Many recent cartels in the EU and the UK (e.g., coffee, sweets, pet food, beer, beauty and personal hygiene, and baby products) involve producer cartels colluding on wholesale prices AND including retailers in the cartel, e.g., by imposing minimum retail prices. This feature is not yet well understood by the economic literature: Why do producer cartels want to raise retail prices if cartel profits are wholesale prices times retail demand? This is counterintuitive because demand likely decreases with higher retail prices, which, in turn, reduces the profits of producer cartels.

In the paper awarded the 2023 International Journal of Industrial Organization Best Paper Award — How resale price maintenance and loss leading affect upstream cartel stability: Anatomy of a coffee cartel —Emanuel Holler (Economist at AlixPartners) and Dennis Rickert (Associate Professor at MINES Paris, PSL University) provide empirical evidence that producers need to involve retailers in the cartel and share cartel profits to increase cartel stability. Furthermore, the authors show that retailers can cause cartel breakdowns during high-demand periods, especially when the cartel product is a loss leader, a product for which retailers have incentives to decrease prices to attract consumers and stimulate sales of more profitable goods.

The study analyses the stability of the German coffee producer cartel, active from 2003 through 2008, which sold roasted coffee through retailers to final consumers. This cartel is particularly interesting because it colluded under two different regimes: Cartel Regime 1 involved collusive wholesale prices in 2003, and Cartel Regime 2 included collusive wholesale prices with additional minimum retail prices from 2005 through 2008. Another notable feature of the cartel is that the retailers used the cartelized product as a loss leader, especially during high-demand periods, such as national holidays.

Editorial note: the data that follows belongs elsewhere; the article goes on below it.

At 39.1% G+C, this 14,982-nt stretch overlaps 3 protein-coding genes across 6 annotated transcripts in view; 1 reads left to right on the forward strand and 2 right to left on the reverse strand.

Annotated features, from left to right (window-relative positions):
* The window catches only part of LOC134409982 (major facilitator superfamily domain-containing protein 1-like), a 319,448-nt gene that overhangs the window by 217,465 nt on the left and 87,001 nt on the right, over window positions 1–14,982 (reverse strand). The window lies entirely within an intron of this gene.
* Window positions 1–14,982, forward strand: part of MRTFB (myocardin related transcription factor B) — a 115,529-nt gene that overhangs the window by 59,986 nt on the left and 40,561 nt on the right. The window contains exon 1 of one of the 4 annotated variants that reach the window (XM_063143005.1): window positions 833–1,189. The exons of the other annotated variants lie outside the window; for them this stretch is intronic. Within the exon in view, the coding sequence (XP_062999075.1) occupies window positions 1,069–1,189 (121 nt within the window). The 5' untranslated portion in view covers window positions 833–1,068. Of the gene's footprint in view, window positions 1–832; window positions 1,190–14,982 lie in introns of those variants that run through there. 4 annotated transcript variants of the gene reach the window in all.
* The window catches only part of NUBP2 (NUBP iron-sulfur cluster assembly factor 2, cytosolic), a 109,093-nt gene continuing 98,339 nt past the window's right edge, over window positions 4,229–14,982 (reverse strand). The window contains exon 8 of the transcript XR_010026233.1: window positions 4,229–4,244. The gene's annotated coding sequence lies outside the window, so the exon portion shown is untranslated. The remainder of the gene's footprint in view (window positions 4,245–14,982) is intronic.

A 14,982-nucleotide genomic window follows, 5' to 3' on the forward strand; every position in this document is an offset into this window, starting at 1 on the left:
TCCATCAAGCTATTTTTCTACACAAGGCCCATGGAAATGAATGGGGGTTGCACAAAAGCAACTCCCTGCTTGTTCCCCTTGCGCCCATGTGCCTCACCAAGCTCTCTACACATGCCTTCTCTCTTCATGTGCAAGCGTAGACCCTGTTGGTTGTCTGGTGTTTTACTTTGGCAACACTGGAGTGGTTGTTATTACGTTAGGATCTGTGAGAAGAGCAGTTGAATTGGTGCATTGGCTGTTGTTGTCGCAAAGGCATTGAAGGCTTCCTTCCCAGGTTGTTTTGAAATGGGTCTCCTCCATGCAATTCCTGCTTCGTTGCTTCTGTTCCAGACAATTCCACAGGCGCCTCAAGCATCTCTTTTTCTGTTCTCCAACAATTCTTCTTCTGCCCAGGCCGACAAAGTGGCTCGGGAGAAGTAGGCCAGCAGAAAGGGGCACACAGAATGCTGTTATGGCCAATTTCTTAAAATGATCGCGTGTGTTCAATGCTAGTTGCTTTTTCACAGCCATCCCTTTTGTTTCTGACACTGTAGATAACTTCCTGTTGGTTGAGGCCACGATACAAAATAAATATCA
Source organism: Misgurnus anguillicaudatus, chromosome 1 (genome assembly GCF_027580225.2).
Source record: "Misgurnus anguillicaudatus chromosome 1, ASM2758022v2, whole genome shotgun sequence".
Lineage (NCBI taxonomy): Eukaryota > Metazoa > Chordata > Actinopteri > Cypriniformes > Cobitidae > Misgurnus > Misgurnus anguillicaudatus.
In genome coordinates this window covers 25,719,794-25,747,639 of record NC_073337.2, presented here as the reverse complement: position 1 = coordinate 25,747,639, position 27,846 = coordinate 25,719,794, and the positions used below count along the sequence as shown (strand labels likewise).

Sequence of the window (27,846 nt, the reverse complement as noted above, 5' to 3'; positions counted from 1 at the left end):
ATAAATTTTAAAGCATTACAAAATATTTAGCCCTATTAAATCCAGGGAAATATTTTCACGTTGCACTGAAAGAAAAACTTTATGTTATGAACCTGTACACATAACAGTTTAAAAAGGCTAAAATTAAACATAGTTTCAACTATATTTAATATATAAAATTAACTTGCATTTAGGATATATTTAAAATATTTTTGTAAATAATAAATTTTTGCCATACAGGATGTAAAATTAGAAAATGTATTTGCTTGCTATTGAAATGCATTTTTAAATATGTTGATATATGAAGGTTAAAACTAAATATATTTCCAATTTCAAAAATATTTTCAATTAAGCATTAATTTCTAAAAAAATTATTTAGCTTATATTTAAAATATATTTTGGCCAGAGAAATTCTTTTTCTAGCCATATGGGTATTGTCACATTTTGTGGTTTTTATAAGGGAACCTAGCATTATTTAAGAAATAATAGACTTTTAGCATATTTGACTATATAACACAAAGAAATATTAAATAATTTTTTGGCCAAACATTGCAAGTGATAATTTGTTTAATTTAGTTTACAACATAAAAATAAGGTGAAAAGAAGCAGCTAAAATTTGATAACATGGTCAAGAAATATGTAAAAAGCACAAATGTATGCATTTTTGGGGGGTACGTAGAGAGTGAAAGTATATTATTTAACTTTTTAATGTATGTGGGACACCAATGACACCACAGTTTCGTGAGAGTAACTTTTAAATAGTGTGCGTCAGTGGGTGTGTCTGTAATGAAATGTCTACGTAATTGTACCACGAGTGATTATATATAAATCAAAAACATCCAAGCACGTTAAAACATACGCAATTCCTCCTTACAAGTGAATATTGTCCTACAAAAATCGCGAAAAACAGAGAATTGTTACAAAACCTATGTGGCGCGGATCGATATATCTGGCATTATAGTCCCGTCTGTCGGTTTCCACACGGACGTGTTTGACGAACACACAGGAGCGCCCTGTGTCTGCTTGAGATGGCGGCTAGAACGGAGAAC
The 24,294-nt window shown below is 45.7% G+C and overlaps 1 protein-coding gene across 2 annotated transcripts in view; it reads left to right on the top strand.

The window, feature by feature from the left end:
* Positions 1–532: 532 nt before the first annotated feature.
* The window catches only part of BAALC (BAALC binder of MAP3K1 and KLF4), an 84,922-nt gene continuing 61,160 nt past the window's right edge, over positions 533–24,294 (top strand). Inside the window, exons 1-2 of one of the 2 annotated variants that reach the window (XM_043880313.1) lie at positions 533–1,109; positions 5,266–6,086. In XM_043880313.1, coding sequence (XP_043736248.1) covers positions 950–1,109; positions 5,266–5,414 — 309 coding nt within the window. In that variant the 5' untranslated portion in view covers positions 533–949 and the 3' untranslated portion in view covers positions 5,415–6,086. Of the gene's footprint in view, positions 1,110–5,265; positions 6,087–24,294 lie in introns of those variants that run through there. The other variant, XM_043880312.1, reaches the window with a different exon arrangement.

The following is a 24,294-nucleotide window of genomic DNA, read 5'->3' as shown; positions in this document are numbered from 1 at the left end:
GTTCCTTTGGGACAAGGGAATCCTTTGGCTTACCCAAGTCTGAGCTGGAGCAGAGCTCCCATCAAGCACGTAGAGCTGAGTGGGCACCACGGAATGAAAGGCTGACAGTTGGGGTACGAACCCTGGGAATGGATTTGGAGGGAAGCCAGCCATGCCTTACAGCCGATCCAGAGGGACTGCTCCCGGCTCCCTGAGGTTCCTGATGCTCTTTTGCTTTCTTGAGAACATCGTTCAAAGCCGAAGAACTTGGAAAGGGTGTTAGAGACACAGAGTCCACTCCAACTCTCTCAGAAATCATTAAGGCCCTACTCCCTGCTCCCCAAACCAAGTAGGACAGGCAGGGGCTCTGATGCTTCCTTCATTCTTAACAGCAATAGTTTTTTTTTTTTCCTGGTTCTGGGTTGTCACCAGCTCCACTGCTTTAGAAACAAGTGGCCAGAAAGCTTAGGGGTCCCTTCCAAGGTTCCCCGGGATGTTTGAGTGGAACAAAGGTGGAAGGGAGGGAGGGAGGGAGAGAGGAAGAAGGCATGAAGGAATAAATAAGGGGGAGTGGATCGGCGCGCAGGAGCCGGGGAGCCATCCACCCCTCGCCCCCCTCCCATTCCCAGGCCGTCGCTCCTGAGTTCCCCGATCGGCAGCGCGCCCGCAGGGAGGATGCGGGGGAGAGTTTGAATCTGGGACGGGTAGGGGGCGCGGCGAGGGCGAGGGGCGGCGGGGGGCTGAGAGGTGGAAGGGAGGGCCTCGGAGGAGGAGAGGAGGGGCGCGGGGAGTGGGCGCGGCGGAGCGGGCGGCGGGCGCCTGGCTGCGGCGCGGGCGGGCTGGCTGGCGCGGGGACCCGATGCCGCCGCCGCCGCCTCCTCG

The authors show that the damage of the German coffee producer cartel is moderate and short-lived in Cartel Regime 1, where producers collude on wholesale prices and retailers do not join the cartel. The reason is that retailers can protect consumers from producer cartels in two ways. First, retailers absorb part of the collusive wholesale price increase in their markups, especially when consumers are price- sensitive and retailers cannot pass on the wholesale price increase to consumers. Second, retailers could reject the collusive wholesale prices and threaten to replace the cartel’s product with alternative products that are less costly for retailers and consumers.

Furthermore, the study shows that the harm for consumers from the cartel is large and significant in Cartel Regime 2, where producers collude on wholesale prices AND include retailers by imposing minimum retail prices. This Cartel Regime 2 results in higher overcharges for consumers and longer cartel duration compared to a producer cartel without retail participation. Therefore, imposing minimum retail prices is an effective strategy for producers to stabilize collusive agreements.

Another notable insight is that the high-demand periods around national holidays caused problems for the coffee cartel, especially because the cartelized product was a loss leader. The empirical analysis shows that the coffee cartel could not sustain collusive overcharge during national holidays because retailers caused cartel breakdowns due to their loss-leading strategies. Therefore, loss-leading incentives during high-demand periods had a destabilizing effect on the coffee cartel.

The coffee cartel is a case in point for describing general cartel functioning in markets like grocery and food, where producers sell their products through retailers to final consumers and where price, not service, is the main decision variable. In such markets, producers likely need to involve retailers in the cartel, which leads to higher cartel overcharges and longer cartel duration and which, therefore, supports the anti- competitive nature of price floors and strict resale price maintenance. Furthermore, grocery and food retailers often use multiple loss leaders, such as milk, sugar, alcohol, bread, and bakery products. For such loss leaders, retailers can have a destabilizing role in joint cartels, especially during high-demand periods.